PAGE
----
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OTC Pain Meds & High Blood Pressure

Over-the-counter pain meds raise the risk of high blood pressure — for men as well as women. A recent study indicates that all painkillers are potential culprits, they include:

This is yet more proof that over-the-counter does not mean safe. Some other problems with OTC painkillers are increased heart attack risk, stomach bleeding and liver damage.

The American Heart Association advised yesterday that doctors be cautious in prescribing painkillers, particularly Celebrex, because of the risks. Today’s New York Times warns that few patients know the appropriate dose of acetaminophen or the havoc it can wreak on one’s liver.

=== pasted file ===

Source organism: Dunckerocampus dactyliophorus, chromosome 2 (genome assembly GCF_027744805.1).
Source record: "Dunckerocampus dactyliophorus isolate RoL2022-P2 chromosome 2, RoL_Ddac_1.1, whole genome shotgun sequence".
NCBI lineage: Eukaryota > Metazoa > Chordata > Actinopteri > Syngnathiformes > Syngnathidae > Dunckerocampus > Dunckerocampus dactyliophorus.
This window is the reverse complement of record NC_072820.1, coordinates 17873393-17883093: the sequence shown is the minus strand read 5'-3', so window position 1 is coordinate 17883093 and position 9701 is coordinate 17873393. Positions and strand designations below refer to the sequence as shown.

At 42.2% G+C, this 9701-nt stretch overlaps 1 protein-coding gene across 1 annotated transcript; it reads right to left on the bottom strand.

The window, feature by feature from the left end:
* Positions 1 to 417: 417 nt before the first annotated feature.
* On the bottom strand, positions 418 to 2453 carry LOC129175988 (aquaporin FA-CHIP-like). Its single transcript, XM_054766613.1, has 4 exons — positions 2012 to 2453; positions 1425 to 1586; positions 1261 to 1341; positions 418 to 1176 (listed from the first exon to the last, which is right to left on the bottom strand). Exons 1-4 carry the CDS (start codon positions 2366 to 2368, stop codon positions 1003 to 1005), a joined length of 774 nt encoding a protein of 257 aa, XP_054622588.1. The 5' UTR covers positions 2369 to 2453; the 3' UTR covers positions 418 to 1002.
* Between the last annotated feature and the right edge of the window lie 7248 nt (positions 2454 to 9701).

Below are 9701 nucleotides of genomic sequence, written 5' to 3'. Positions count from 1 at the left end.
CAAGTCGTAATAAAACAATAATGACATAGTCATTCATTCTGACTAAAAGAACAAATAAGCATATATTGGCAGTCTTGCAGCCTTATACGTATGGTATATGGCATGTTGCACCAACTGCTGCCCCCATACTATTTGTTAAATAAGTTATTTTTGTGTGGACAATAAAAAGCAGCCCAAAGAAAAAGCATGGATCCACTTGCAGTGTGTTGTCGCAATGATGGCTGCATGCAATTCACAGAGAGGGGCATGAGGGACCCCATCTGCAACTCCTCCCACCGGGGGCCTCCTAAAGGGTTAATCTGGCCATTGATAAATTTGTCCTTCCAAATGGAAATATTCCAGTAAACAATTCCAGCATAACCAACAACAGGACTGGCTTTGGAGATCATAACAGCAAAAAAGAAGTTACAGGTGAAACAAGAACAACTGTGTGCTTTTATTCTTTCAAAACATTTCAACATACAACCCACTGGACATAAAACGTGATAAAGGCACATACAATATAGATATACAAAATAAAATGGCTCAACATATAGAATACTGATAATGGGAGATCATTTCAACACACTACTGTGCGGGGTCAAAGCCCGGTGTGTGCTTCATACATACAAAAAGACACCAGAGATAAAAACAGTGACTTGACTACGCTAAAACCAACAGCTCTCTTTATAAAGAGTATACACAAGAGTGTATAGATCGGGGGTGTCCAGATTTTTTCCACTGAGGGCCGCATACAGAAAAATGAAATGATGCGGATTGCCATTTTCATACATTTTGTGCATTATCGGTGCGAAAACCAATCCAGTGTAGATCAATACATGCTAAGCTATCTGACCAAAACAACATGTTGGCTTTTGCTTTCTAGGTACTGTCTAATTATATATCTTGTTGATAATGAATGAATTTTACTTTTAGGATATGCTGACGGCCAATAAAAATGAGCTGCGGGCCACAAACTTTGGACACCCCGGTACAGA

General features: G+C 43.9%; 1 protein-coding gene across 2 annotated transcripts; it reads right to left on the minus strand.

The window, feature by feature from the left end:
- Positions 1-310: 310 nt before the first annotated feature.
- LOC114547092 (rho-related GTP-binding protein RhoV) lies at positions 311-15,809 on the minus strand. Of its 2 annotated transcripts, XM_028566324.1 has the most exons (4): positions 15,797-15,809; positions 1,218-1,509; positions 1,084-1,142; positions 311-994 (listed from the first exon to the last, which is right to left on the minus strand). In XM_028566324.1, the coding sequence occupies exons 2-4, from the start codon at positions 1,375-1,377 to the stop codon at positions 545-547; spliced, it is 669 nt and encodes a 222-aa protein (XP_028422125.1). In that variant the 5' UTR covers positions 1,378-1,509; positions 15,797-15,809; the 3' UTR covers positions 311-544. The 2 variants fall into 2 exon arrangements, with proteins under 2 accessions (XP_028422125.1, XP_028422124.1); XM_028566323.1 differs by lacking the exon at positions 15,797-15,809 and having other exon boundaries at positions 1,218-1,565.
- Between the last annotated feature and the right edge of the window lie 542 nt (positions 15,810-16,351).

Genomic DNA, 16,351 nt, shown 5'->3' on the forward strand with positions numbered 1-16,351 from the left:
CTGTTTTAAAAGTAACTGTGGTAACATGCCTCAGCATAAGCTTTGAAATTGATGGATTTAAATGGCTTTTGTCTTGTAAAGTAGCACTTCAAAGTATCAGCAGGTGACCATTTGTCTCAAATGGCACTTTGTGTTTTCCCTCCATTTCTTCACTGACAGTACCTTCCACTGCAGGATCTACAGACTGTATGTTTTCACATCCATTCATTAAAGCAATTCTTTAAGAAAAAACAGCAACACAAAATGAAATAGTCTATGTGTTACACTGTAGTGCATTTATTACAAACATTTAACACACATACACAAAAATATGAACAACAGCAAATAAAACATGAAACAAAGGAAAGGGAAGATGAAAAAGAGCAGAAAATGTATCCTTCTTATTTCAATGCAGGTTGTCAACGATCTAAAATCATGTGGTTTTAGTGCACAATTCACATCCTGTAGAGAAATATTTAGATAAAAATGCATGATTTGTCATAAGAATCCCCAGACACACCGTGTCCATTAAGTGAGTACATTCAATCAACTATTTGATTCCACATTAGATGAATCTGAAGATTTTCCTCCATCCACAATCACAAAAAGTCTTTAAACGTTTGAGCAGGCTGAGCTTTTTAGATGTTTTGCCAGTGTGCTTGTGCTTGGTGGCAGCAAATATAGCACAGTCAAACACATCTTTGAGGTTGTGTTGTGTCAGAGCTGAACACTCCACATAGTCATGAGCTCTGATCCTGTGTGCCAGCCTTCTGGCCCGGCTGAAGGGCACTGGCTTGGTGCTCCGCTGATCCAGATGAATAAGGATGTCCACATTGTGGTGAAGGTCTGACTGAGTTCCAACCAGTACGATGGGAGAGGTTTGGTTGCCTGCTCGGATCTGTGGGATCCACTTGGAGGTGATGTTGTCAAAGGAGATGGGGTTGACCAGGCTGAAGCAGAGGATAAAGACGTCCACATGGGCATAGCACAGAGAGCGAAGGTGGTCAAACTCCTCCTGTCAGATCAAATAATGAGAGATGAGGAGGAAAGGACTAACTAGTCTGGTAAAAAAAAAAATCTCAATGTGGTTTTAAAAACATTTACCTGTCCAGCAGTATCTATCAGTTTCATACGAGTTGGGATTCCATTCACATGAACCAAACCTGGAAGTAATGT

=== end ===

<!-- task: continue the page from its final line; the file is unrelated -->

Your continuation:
No wonder I try so hard to tough it out.

One Response to OTC Pain Meds & High Blood Pressure

  1. Christina P says:

    Vanquish: Do you suppose the 33 mg of caffeine it contains might be part of the problem as well as the acetaminophen? 🙂

    Yes, recent advice to physicians has been to just not prescribe anything for pain unless absolutely necessary. My concern is that this will result in a backlash of OTC use in the uneducated. (Face it, not everyone reads this blog!)

    Yet, untreated pain can result, paradoxically, in blood pressure elevations. Clearly, it’s time to focus less on pharmaceuticals, and more on whole person strategies.

    I’m not saying medications are bad, when used properly. I’m saying we need to look at the headache sufferer in the larger context and address the entire problem. It’s a pity the health care system does not really reward such a health promotion dynamic.

    *********
    “Yet, untreated pain can result, paradoxically, in blood pressure elevations.” I didn’t realize there was a long-term effect like that. Very interesting.

    Thanks for the “whole person” comment. As you know, it’s what patients are begging for. . .

    Kerrie

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